DEFINITION of 'Litecoin Mining'

Litecoin mining is the processing of a block of transactions into the Litecoin blockchain. Litecoin mining requires solving for algorithms, and being the first to reach a solution is rewarded with tokens as payment.

BREAKING DOWN 'Litecoin Mining'

Litecoin is a well-known cryptocurrency that is bought and sold on a variety of exchanges, including prominent exchanges such as GDAX. It is similar in technical details to bitcoin, though the number of Litecoin set to ultimately be released - 84 million – is substantially larger than the 21-million-coin limit set by bitcoin.

Processing Litecoin requires adding transaction information to blocks, which are ultimately added to the blockchain. The blockchain serves as a record of all owners of a particular Litecoin. Making adjustments to the blockchain is done by miners, who use computer hardware and software to solve math problems.

As of January 2017, Litecoin miners are awarded with 25 new Litecoins for each block that they process. The amount that miners earn is designed to be reduced by one-half every four years. Ultimately, compensation for mining activities will shift to transaction fees.

Cryptocurrencies compensate miners based on a proof-of-work hashing algorithm. Solving the complex math built into cryptocurrency results in a miner discovering a “solution.” Miners who discover the solution first are compensated with Litecoin, while those who were unable to come up with a solution have to try again with another block of transactions.

Mining was initially relegated to the world of technology hobbyists, as the hardware costs and set-up time was more resource-intensive than most people were willing to devote to the obscure world of cryptocurrencies. As cryptocurrencies gained in popularity - and rapidly appreciated in value – interest in mining ballooned.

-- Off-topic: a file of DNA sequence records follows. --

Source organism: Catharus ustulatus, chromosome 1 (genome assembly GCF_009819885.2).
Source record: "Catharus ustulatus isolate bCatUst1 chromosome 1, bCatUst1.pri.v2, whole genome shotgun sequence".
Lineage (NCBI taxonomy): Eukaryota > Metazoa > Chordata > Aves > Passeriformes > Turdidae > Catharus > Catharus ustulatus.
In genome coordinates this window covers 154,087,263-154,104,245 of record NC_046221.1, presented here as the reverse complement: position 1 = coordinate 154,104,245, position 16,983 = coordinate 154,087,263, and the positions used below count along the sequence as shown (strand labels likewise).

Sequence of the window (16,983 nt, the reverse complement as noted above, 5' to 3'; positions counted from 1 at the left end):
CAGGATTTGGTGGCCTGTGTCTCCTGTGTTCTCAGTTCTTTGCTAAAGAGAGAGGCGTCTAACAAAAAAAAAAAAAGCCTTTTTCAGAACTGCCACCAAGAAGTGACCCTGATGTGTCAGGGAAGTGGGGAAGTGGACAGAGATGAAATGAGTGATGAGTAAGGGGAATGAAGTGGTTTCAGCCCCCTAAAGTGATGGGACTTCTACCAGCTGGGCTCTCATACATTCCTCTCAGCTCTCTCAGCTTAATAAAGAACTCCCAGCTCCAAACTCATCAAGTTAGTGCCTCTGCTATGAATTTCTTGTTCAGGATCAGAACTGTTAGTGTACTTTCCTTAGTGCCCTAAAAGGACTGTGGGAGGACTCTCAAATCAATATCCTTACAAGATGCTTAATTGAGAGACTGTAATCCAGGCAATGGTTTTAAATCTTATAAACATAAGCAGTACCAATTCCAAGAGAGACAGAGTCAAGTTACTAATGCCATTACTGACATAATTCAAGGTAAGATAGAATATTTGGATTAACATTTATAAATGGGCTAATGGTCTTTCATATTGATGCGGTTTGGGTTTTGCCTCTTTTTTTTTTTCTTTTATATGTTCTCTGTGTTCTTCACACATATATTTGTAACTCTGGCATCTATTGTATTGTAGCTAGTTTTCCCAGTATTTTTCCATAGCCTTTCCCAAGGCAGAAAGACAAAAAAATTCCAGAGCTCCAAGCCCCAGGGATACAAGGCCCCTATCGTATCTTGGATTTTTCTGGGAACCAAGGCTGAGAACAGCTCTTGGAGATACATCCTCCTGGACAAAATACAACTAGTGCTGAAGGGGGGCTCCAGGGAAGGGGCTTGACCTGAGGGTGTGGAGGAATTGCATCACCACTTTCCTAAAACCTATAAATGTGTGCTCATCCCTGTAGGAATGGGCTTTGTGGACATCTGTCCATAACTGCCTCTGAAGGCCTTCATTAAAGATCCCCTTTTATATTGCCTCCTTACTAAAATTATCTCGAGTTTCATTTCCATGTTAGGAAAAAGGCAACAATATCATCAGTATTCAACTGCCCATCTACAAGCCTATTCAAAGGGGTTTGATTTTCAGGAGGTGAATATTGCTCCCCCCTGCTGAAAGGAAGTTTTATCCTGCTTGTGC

The cost of the hardware used to mine cryptocurrencies, such as bitcoin, dwindled in supply and became very expensive, pushing mining activities toward individuals and businesses living in areas with cheap access to electricity. Mining has thus shifted from something that could be done on a home computer to more of an industrial operation.

Setting up a Litecoin mining operation requires interested parties to make significant investments in hardware. In the early days of Litecoin, miners could purchase a graphics processing unit (GPU) to run the calculations required to reach a solution.

An arms race resulted in miners having to scale up the number of GPUs they purchased, which could result in significant electricity bills. As a result, mining operations tended to migrate to Asia, where miners had access to cheaper electricity. The cost of GPUs continued to rise due to the high demand for the hardware, and ultimately led to more specialized and efficient hardware called application-specific integrated circuits (ASICs).

Miners that have purchased the necessary hardware have to then to set up an e-wallet where Litecoins can be deposited. At this point, miners can download a software program that will handle the mining operation. The software runs a script that activates the Litecoin mining program. Once running, the program will attempt to process blocks, but typically does not show the hashing speed.

While mining a cryptocurrency such as Litecoin may sound profitable based on how popular cryptocurrencies are right now, there are real costs associated with mining activities. Hardware costs can reach hundreds of dollars, and miners with only a single GPU will be competing against companies with a much larger supply of hardware. Powering the hardware at the level required to run scripts successfully can also be expensive, as will a fast and reliable network connection.

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